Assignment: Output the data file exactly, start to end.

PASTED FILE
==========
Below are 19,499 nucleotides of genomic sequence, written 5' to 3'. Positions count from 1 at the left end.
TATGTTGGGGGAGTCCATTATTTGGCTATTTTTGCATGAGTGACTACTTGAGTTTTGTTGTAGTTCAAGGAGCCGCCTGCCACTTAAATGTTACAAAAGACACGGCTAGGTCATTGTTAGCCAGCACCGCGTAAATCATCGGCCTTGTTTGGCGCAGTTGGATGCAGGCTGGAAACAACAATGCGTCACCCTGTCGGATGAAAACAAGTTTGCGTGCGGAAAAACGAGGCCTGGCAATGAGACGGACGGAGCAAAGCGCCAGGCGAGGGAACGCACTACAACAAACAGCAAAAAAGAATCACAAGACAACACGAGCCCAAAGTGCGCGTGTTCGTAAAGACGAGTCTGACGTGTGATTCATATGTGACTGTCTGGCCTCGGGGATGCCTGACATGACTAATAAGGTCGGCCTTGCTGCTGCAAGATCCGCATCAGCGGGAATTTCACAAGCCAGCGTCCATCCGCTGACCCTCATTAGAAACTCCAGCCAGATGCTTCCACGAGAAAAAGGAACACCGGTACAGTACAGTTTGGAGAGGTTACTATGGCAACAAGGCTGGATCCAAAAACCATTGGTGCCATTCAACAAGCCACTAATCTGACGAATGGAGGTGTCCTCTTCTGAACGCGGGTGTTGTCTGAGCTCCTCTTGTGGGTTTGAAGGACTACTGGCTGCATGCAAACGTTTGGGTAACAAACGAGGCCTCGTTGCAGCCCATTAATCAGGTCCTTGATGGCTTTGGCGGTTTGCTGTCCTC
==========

Below are 19,499 nucleotides of genomic sequence, written 5' to 3'. Positions count from 1 at the left end.
TATGTTGGGGGAGTCCATTATTTGGCTATTTTTGCATGAGTGACTACTTGAGTTTTGTTGTAGTTCAAGGAGCCGCCTGCCACTTAAATGTTACAAAAGACACGGCTAGGTCATTGTTAGCCAGCACCGCGTAAATCATCGGCCTTGTTTGGCGCAGTTGGATGCAGGCTGGAAACAACAATGCGTCACCCTGTCGGATGAAAACAAGTTTGCGTGCGGAAAAACGAGGCCTGGCAATGAGACGGACGGAGCAAAGCGCCAGGCGAGGGAACGCACTACAACAAACAGCAAAAAAGAATCACAAGACAACACGAGCCCAAAGTGCGCGTGTTCGTAAAGACGAGTCTGACGTGTGATTCATATGTGACTGTCTGGCCTCGGGGATGCCTGACATGACTAATAAGGTCGGCCTTGCTGCTGCAAGATCCGCATCAGCGGGAATTTCACAAGCCAGCGTCCATCCGCTGACCCTCATTAGAAACTCCAGCCAGATGCTTCCACGAGAAAAAGGAACACCGGTACAGTACAGTTTGGAGAGGTTACTATGGCAACAAGGCTGGATCCAAAAACCATTGGTGCCATTCAACAAGCCACTAATCTGACGAATGGAGGTGTCCTCTTCTGAACGCGGGTGTTGTCTGAGCTCCTCTTGTGGGTTTGAAGGACTACTGGCTGCATGCAAACGTTTGGGTAACAAACGAGGCCTCGTTGCAGCCCATTAATCAGGTCCTTGATGGCTTTGGCGGTTTGCTGTCCTC